Before taking on the task of starting and running the podcast, Vavages worked as an environmental educator at Saguaro National Park West, where she often did community outreach on conservation and the Southern Arizona environment.

It was this gig and a bit of chance that drew Vavages to podcasting.

In 2016, Vavages was asked to be a guest on Kimi Eisele’s radio program on KXCI Community Radio. During the radio interview, Vavages was exposed to a professional recording studio adorned with high-quality microphones, recording equipment and other “cool stuff” that she found to be inspiring, she said.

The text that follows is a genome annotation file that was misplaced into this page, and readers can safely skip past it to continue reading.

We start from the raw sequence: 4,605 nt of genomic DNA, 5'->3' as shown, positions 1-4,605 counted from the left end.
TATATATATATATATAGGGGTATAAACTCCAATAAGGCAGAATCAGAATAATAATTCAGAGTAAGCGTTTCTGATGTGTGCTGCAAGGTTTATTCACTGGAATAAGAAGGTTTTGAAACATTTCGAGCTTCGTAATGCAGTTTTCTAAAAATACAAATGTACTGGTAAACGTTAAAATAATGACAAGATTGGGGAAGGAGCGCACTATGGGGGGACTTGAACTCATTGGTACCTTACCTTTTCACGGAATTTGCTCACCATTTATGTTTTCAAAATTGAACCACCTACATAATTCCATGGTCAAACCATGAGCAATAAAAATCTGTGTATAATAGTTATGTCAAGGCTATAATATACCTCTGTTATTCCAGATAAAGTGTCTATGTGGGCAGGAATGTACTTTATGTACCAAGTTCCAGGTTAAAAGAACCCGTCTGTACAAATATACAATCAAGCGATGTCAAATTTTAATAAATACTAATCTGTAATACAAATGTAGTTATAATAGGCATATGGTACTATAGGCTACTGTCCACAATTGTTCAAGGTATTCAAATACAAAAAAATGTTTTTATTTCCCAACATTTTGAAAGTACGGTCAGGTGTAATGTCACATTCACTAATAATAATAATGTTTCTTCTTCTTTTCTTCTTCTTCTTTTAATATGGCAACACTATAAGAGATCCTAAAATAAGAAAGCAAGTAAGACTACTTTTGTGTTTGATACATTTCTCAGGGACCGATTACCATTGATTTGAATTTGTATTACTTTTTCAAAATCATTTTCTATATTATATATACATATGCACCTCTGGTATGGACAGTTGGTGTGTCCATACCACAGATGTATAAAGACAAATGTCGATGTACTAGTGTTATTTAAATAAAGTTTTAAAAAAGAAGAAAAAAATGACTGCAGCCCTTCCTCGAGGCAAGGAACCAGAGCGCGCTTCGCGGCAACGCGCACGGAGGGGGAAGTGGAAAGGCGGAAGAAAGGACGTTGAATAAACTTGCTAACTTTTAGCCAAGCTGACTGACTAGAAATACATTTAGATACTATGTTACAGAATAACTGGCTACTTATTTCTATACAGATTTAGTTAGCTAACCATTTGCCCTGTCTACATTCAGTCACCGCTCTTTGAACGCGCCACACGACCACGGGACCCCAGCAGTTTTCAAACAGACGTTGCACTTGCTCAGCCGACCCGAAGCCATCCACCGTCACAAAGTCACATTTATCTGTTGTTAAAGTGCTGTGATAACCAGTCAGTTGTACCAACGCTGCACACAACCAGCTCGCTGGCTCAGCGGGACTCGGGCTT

“I learned really fast that the platform that she was using to get out my story could be something that could reach the masses, locally and pretty much worldwide,” she said. “And I thought to myself, ‘Wow, this could be something interesting to learn about.’ So I started asking questions and she started to really help me and from there on, I started to kind of just seek out other resources and learn about what is a podcast and what does it take to be a podcaster.”

The Tohono O’odham Young Voices podcast officially launched its first episode in July 2016.

Since its pilot episode, the team of one has grown to a team of four young, Indigenous voices who Vavages hopes will continue to carry the torch and pursue their own storytelling endeavors. Marrietta has already gotten his start in podcasting by voicing a Tohono O’odham Young Voices episode of his own, where he interviewed two Indigenous athletes.